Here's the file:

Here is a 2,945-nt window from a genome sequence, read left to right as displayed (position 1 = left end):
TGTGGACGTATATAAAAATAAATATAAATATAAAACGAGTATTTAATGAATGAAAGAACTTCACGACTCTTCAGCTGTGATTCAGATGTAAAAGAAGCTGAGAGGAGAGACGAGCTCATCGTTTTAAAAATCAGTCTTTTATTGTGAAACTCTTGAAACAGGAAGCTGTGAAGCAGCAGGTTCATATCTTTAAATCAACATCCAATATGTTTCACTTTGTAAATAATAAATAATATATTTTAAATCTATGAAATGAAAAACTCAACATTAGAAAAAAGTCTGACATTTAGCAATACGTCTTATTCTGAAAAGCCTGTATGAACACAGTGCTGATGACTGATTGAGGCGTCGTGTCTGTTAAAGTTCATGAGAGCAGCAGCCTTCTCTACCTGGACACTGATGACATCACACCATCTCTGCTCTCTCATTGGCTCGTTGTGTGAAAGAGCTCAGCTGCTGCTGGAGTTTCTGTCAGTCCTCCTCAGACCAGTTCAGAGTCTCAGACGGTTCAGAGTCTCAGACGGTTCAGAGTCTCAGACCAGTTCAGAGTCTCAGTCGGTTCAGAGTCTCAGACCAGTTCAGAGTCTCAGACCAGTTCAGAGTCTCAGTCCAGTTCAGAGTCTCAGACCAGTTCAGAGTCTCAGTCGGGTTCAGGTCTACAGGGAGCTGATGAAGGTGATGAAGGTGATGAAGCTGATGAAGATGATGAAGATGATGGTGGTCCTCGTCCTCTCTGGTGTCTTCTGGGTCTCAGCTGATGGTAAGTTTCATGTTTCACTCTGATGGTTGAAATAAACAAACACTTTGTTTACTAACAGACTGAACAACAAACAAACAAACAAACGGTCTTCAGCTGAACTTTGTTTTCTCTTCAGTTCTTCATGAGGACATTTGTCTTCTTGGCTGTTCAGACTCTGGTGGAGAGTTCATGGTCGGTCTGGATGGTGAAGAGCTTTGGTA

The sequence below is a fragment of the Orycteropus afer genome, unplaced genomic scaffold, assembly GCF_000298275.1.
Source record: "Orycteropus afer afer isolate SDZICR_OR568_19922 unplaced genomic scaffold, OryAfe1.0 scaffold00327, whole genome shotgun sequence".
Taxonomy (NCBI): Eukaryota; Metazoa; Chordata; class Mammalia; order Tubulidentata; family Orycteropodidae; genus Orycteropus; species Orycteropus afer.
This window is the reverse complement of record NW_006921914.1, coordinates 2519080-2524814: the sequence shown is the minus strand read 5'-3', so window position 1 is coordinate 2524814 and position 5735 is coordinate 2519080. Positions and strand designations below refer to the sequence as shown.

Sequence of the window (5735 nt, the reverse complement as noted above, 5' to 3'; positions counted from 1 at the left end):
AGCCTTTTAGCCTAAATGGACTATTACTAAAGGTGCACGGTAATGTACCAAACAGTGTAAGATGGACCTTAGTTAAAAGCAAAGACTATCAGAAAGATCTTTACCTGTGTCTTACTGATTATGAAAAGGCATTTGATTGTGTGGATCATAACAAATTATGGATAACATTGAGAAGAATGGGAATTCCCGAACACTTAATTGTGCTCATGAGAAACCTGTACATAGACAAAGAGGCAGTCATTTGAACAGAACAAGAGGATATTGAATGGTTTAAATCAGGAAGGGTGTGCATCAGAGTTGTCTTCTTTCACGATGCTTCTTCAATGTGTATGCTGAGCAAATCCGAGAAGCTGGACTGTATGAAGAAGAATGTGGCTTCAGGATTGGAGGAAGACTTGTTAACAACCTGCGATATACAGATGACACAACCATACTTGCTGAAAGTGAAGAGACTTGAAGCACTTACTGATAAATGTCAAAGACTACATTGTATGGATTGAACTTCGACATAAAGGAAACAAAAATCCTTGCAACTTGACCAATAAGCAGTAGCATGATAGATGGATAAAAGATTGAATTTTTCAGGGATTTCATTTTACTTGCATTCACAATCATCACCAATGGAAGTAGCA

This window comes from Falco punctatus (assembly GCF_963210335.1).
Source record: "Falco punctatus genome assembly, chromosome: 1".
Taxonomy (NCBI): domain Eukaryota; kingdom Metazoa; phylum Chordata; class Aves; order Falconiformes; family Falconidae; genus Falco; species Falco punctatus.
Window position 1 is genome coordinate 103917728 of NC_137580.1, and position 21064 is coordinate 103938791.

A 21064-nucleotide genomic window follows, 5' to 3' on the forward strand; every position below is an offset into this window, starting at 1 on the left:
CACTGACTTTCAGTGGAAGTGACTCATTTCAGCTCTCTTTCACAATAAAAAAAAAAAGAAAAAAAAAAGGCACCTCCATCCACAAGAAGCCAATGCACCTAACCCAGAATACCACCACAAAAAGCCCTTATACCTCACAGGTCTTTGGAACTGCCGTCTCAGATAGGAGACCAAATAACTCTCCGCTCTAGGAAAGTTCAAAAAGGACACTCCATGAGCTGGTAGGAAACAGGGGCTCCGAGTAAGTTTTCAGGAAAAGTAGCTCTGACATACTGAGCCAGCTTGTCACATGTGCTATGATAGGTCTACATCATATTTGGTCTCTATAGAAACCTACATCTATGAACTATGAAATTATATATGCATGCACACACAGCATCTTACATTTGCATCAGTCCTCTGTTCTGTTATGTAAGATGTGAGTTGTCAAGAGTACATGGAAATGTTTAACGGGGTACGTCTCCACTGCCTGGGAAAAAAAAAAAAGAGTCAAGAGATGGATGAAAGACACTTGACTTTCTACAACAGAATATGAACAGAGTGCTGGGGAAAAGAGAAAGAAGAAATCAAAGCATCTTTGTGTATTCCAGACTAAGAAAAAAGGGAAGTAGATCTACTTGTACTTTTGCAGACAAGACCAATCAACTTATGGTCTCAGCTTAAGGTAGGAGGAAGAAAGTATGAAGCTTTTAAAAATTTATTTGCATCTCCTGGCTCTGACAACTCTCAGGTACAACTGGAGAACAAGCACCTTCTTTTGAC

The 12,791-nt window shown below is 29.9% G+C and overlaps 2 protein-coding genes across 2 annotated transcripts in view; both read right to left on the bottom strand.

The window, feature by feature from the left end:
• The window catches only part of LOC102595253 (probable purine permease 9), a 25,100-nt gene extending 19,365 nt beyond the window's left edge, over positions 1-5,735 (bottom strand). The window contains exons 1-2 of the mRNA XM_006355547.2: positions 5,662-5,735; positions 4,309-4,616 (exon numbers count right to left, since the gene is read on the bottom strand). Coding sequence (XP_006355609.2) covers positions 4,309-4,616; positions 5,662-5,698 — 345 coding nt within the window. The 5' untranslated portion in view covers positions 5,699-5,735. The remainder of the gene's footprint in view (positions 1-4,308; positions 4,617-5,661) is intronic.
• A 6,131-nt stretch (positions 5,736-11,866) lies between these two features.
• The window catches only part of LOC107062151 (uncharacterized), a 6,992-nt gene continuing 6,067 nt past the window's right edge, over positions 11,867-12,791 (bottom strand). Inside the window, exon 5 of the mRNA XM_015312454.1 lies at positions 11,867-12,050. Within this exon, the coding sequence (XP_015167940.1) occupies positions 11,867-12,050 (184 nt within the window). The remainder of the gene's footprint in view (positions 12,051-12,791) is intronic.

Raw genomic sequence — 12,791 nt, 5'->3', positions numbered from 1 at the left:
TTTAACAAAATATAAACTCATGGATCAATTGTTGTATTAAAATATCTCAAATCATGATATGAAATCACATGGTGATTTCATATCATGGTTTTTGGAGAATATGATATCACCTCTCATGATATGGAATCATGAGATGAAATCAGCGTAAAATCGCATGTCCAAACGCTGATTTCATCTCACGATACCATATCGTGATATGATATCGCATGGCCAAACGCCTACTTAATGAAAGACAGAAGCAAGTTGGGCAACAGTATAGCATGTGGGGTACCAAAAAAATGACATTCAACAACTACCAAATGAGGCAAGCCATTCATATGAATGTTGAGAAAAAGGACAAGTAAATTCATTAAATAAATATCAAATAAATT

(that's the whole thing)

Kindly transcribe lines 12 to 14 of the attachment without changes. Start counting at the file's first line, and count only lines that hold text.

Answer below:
Window position 1 is genome coordinate 103917728 of NC_137580.1, and position 21064 is coordinate 103938791.

A 21064-nucleotide genomic window follows, 5' to 3' on the forward strand; every position below is an offset into this window, starting at 1 on the left:
CACTGACTTTCAGTGGAAGTGACTCATTTCAGCTCTCTTTCACAATAAAAAAAAAAAGAAAAAAAAAAGGCACCTCCATCCACAAGAAGCCAATGCACCTAACCCAGAATACCACCACAAAAAGCCCTTATACCTCACAGGTCTTTGGAACTGCCGTCTCAGATAGGAGACCAAATAACTCTCCGCTCTAGGAAAGTTCAAAAAGGACACTCCATGAGCTGGTAGGAAACAGGGGCTCCGAGTAAGTTTTCAGGAAAAGTAGCTCTGACATACTGAGCCAGCTTGTCACATGTGCTATGATAGGTCTACATCATATTTGGTCTCTATAGAAACCTACATCTATGAACTATGAAATTATATATGCATGCACACACAGCATCTTACATTTGCATCAGTCCTCTGTTCTGTTATGTAAGATGTGAGTTGTCAAGAGTACATGGAAATGTTTAACGGGGTACGTCTCCACTGCCTGGGAAAAAAAAAAAAGAGTCAAGAGATGGATGAAAGACACTTGACTTTCTACAACAGAATATGAACAGAGTGCTGGGGAAAAGAGAAAGAAGAAATCAAAGCATCTTTGTGTATTCCAGACTAAGAAAAAAGGGAAGTAGATCTACTTGTACTTTTGCAGACAAGACCAATCAACTTATGGTCTCAGCTTAAGGTAGGAGGAAGAAAGTATGAAGCTTTTAAAAATTTATTTGCATCTCCTGGCTCTGACAACTCTCAGGTACAACTGGAGAACAAGCACCTTCTTTTGAC